Under the direction of Tom Clegg, who helmed all the previous Sharpe films, Challenge has the sweep and feel of a much bigger-budgeted theatrical production. The action is generally well-handled; that it was shot on location in India (the ancient forts and palaces around Rajasthan) lends an authentic sense of verisimilitude. No CGI was needed to enhance the exoticism of these skylines, even if they'd had the money for it in the budget. If they'd had the money, however, it could've been put to good use digitally enhancing the size of the opposing armies... The paucity of forces in the large-scale battles has always been a weakness of these television productions, and why the writers have for the most part chosen to focus on other things.
    If you already belong to the Cult of Sharpe then seeing this is a given. If you don't know Sharpe but like action-adventure films with a pinch of history, such as Captain Blood, it could well be the ticket. Challenge joins Sharpe's Enemy (1994) as my favorite of the series; both are excellent choices for anyone who'd like to sample a bit of Sharpe before trying the other films (or the novels, for that matter).

What may very well be the last Sharpe film receives solid, if not quite exemplary, treatment on DVD. The anamorphic 1.78:1 transfer is leagues better than the muddy-looking Sharpe discs released by BFS Video a few years ago (now OOP), giving the film a pleasing, theatrical-style presentation. There's nothing to complain about visually except for some minor artifacting in a couple of the darker scenes. A basic stereo audio track gets the job done adequately, though without any bells or whistles. (Optional subtitles are available for when the various dialects get a bit thick for American ears, to include Bean's he gives his native Yorkshire accent free rein and can be hard to understand when speaking in quieter tones.) Among the extras is a 47-minute documentary, Sharpe's Challenge: Behind the Scenes. While the doc's narration is pure promotional-piece puffery the candid footage is actually quite interesting. (Over 700 extras were employed; half the cast and crew came down with severe diarrhea; shootable, authentically detailed cannon were forged by local metal workers for the battle scenes, etc.) It was indeed a challenge to shoot the film entirely in India, as this featurette readily attests. A selection of trimmed/deleted scenes and an image gallery are also included.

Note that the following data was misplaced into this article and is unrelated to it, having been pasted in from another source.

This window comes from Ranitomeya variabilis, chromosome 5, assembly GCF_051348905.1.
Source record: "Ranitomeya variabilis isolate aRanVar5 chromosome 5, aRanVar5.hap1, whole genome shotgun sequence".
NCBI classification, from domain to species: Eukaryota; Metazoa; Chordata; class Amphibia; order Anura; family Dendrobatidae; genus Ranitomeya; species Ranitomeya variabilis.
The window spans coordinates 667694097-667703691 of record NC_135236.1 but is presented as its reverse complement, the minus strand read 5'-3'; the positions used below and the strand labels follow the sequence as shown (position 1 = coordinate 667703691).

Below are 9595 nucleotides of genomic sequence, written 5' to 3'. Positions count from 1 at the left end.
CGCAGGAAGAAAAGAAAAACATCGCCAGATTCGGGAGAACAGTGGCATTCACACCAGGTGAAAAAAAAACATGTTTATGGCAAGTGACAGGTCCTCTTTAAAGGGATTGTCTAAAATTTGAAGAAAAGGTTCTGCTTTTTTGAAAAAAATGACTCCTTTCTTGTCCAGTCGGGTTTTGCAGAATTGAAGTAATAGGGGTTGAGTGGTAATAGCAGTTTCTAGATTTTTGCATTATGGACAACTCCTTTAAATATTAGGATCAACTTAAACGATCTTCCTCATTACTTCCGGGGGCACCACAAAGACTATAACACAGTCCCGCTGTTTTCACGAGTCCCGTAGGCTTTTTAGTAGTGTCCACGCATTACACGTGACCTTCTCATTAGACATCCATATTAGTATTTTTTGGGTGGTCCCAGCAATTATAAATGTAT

My only significant complaint with the DVD is the clumsy way this originally two-part film is stitched together, which is to say not at all. Part One concludes, the credits roll, and then Part Two immediately commences (complete with "previously" recap) on DVD chapter 9. The two parts could have very easily been seamlessly combined into a single program.